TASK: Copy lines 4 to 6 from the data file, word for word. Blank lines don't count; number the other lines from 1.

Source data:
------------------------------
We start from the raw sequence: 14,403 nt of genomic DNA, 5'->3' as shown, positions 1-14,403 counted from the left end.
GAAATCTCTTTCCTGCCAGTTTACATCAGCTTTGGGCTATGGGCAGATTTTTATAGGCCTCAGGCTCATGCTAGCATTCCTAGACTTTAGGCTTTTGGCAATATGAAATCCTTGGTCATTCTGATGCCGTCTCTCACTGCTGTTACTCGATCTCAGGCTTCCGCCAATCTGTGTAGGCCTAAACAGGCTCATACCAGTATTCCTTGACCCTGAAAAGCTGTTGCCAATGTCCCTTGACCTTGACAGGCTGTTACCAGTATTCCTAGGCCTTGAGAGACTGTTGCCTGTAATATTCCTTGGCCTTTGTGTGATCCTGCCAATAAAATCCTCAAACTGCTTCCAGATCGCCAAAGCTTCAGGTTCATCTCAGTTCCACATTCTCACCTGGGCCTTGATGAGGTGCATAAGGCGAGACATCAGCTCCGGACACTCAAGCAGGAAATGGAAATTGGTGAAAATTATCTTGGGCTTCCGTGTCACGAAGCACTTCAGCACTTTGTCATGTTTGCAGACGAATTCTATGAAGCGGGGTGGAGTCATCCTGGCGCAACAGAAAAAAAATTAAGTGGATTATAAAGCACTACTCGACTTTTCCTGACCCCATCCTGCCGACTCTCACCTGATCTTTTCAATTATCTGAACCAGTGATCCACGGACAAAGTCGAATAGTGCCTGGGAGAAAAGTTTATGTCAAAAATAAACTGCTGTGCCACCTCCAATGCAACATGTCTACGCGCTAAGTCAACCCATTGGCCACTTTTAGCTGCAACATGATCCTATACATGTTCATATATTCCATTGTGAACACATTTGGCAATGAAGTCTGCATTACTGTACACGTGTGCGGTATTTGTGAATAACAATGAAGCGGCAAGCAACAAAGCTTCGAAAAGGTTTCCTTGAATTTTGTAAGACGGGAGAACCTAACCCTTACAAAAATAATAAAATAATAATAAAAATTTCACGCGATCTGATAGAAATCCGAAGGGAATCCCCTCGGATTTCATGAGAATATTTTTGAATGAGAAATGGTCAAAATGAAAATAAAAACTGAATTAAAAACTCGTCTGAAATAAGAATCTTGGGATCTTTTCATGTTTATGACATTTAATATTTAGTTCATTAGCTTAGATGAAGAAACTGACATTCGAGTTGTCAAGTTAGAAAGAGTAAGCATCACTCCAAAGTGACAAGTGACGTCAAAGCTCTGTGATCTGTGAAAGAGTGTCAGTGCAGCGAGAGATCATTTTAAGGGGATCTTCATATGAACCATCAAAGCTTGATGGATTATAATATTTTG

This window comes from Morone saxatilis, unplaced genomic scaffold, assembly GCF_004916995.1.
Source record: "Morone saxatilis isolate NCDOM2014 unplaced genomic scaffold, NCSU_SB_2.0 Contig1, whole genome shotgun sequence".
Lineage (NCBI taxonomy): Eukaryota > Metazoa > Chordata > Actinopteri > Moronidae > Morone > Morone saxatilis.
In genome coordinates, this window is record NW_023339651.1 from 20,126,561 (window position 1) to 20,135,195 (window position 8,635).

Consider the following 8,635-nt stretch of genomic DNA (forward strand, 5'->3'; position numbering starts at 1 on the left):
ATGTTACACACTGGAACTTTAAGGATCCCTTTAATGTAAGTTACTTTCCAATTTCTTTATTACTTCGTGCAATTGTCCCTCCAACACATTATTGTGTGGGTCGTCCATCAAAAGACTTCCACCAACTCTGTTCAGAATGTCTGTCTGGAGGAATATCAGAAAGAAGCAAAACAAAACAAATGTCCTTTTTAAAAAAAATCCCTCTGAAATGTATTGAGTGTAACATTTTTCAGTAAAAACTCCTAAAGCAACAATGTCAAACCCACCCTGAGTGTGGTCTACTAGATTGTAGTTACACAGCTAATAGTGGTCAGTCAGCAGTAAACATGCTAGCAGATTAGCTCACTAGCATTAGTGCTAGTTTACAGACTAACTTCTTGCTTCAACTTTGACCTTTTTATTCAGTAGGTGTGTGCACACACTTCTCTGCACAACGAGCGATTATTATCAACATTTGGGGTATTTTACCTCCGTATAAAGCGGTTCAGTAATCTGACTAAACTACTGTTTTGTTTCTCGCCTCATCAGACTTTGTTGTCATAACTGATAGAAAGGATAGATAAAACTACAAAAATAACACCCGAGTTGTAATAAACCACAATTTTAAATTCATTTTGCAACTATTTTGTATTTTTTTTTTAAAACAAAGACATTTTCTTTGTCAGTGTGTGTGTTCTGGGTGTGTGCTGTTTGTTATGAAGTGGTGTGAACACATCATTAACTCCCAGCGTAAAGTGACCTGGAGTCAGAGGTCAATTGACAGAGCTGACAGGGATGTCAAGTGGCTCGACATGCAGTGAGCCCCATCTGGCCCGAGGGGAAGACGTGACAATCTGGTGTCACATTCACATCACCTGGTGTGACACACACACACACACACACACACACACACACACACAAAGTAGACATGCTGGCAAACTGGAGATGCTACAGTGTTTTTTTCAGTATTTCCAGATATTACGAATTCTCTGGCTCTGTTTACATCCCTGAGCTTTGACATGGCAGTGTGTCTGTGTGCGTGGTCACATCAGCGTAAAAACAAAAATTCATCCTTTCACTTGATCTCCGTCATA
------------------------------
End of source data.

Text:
Source record: "Morone saxatilis isolate NCDOM2014 unplaced genomic scaffold, NCSU_SB_2.0 Contig1, whole genome shotgun sequence".
Lineage (NCBI taxonomy): Eukaryota > Metazoa > Chordata > Actinopteri > Moronidae > Morone > Morone saxatilis.
In genome coordinates, this window is record NW_023339651.1 from 20,126,561 (window position 1) to 20,135,195 (window position 8,635).